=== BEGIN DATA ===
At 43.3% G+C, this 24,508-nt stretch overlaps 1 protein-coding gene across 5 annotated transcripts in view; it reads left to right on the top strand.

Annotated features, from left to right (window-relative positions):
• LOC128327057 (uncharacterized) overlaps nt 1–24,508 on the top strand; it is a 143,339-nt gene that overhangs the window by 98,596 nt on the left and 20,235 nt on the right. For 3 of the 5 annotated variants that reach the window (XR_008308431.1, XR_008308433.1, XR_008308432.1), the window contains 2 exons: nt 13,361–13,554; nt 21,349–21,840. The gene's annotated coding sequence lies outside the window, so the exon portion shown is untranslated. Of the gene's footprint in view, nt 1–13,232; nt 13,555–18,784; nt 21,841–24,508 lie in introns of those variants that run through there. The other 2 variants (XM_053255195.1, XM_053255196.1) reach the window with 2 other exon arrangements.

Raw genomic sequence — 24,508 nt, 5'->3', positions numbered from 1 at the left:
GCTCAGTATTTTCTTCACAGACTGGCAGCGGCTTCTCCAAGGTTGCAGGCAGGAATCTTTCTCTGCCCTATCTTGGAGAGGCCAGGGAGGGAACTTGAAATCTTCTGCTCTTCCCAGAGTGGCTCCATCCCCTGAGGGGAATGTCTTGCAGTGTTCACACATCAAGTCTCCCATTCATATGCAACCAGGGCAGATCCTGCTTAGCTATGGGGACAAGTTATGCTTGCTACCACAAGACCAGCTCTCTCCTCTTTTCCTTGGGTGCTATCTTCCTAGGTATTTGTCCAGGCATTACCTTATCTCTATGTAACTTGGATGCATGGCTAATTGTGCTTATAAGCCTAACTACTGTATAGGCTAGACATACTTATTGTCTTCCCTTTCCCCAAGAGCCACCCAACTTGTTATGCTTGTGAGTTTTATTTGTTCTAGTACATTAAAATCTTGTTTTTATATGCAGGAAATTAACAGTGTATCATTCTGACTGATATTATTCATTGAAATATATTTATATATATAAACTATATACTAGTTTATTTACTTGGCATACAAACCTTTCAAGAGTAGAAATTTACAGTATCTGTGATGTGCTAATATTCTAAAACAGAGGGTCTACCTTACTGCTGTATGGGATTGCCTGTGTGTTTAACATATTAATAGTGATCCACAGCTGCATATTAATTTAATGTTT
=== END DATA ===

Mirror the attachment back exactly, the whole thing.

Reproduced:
At 43.3% G+C, this 24,508-nt stretch overlaps 1 protein-coding gene across 5 annotated transcripts in view; it reads left to right on the top strand.

Annotated features, from left to right (window-relative positions):
• LOC128327057 (uncharacterized) overlaps nt 1–24,508 on the top strand; it is a 143,339-nt gene that overhangs the window by 98,596 nt on the left and 20,235 nt on the right. For 3 of the 5 annotated variants that reach the window (XR_008308431.1, XR_008308433.1, XR_008308432.1), the window contains 2 exons: nt 13,361–13,554; nt 21,349–21,840. The gene's annotated coding sequence lies outside the window, so the exon portion shown is untranslated. Of the gene's footprint in view, nt 1–13,232; nt 13,555–18,784; nt 21,841–24,508 lie in introns of those variants that run through there. The other 2 variants (XM_053255195.1, XM_053255196.1) reach the window with 2 other exon arrangements.

Raw genomic sequence — 24,508 nt, 5'->3', positions numbered from 1 at the left:
GCTCAGTATTTTCTTCACAGACTGGCAGCGGCTTCTCCAAGGTTGCAGGCAGGAATCTTTCTCTGCCCTATCTTGGAGAGGCCAGGGAGGGAACTTGAAATCTTCTGCTCTTCCCAGAGTGGCTCCATCCCCTGAGGGGAATGTCTTGCAGTGTTCACACATCAAGTCTCCCATTCATATGCAACCAGGGCAGATCCTGCTTAGCTATGGGGACAAGTTATGCTTGCTACCACAAGACCAGCTCTCTCCTCTTTTCCTTGGGTGCTATCTTCCTAGGTATTTGTCCAGGCATTACCTTATCTCTATGTAACTTGGATGCATGGCTAATTGTGCTTATAAGCCTAACTACTGTATAGGCTAGACATACTTATTGTCTTCCCTTTCCCCAAGAGCCACCCAACTTGTTATGCTTGTGAGTTTTATTTGTTCTAGTACATTAAAATCTTGTTTTTATATGCAGGAAATTAACAGTGTATCATTCTGACTGATATTATTCATTGAAATATATTTATATATATAAACTATATACTAGTTTATTTACTTGGCATACAAACCTTTCAAGAGTAGAAATTTACAGTATCTGTGATGTGCTAATATTCTAAAACAGAGGGTCTACCTTACTGCTGTATGGGATTGCCTGTGTGTTTAACATATTAATAGTGATCCACAGCTGCATATTAATTTAATGTTT